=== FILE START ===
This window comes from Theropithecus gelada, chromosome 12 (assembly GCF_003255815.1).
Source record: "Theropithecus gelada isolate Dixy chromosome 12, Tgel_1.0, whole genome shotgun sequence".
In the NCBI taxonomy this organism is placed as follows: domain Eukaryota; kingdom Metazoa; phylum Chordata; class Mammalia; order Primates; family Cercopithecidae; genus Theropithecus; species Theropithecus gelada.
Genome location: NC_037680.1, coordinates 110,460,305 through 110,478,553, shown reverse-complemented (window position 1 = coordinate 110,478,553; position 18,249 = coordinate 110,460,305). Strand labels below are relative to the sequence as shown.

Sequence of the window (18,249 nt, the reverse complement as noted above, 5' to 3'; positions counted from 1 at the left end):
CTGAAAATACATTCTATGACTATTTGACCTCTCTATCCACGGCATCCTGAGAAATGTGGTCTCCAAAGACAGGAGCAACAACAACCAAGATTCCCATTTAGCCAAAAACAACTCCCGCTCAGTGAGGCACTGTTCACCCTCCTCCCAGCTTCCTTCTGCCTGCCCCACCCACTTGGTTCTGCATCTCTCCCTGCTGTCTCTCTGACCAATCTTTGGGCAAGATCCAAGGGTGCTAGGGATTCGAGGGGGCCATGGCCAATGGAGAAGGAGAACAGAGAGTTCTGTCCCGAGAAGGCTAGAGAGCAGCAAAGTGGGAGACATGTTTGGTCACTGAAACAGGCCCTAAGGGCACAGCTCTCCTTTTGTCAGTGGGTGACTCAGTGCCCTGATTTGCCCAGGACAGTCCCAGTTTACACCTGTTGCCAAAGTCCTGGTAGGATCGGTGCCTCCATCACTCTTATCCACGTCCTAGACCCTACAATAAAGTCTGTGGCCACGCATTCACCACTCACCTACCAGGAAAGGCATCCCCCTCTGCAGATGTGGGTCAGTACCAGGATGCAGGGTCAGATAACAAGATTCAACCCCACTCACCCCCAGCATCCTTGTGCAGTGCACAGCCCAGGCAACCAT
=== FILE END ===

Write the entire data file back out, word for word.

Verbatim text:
This window comes from Theropithecus gelada, chromosome 12 (assembly GCF_003255815.1).
Source record: "Theropithecus gelada isolate Dixy chromosome 12, Tgel_1.0, whole genome shotgun sequence".
In the NCBI taxonomy this organism is placed as follows: domain Eukaryota; kingdom Metazoa; phylum Chordata; class Mammalia; order Primates; family Cercopithecidae; genus Theropithecus; species Theropithecus gelada.
Genome location: NC_037680.1, coordinates 110,460,305 through 110,478,553, shown reverse-complemented (window position 1 = coordinate 110,478,553; position 18,249 = coordinate 110,460,305). Strand labels below are relative to the sequence as shown.

Sequence of the window (18,249 nt, the reverse complement as noted above, 5' to 3'; positions counted from 1 at the left end):
CTGAAAATACATTCTATGACTATTTGACCTCTCTATCCACGGCATCCTGAGAAATGTGGTCTCCAAAGACAGGAGCAACAACAACCAAGATTCCCATTTAGCCAAAAACAACTCCCGCTCAGTGAGGCACTGTTCACCCTCCTCCCAGCTTCCTTCTGCCTGCCCCACCCACTTGGTTCTGCATCTCTCCCTGCTGTCTCTCTGACCAATCTTTGGGCAAGATCCAAGGGTGCTAGGGATTCGAGGGGGCCATGGCCAATGGAGAAGGAGAACAGAGAGTTCTGTCCCGAGAAGGCTAGAGAGCAGCAAAGTGGGAGACATGTTTGGTCACTGAAACAGGCCCTAAGGGCACAGCTCTCCTTTTGTCAGTGGGTGACTCAGTGCCCTGATTTGCCCAGGACAGTCCCAGTTTACACCTGTTGCCAAAGTCCTGGTAGGATCGGTGCCTCCATCACTCTTATCCACGTCCTAGACCCTACAATAAAGTCTGTGGCCACGCATTCACCACTCACCTACCAGGAAAGGCATCCCCCTCTGCAGATGTGGGTCAGTACCAGGATGCAGGGTCAGATAACAAGATTCAACCCCACTCACCCCCAGCATCCTTGTGCAGTGCACAGCCCAGGCAACCAT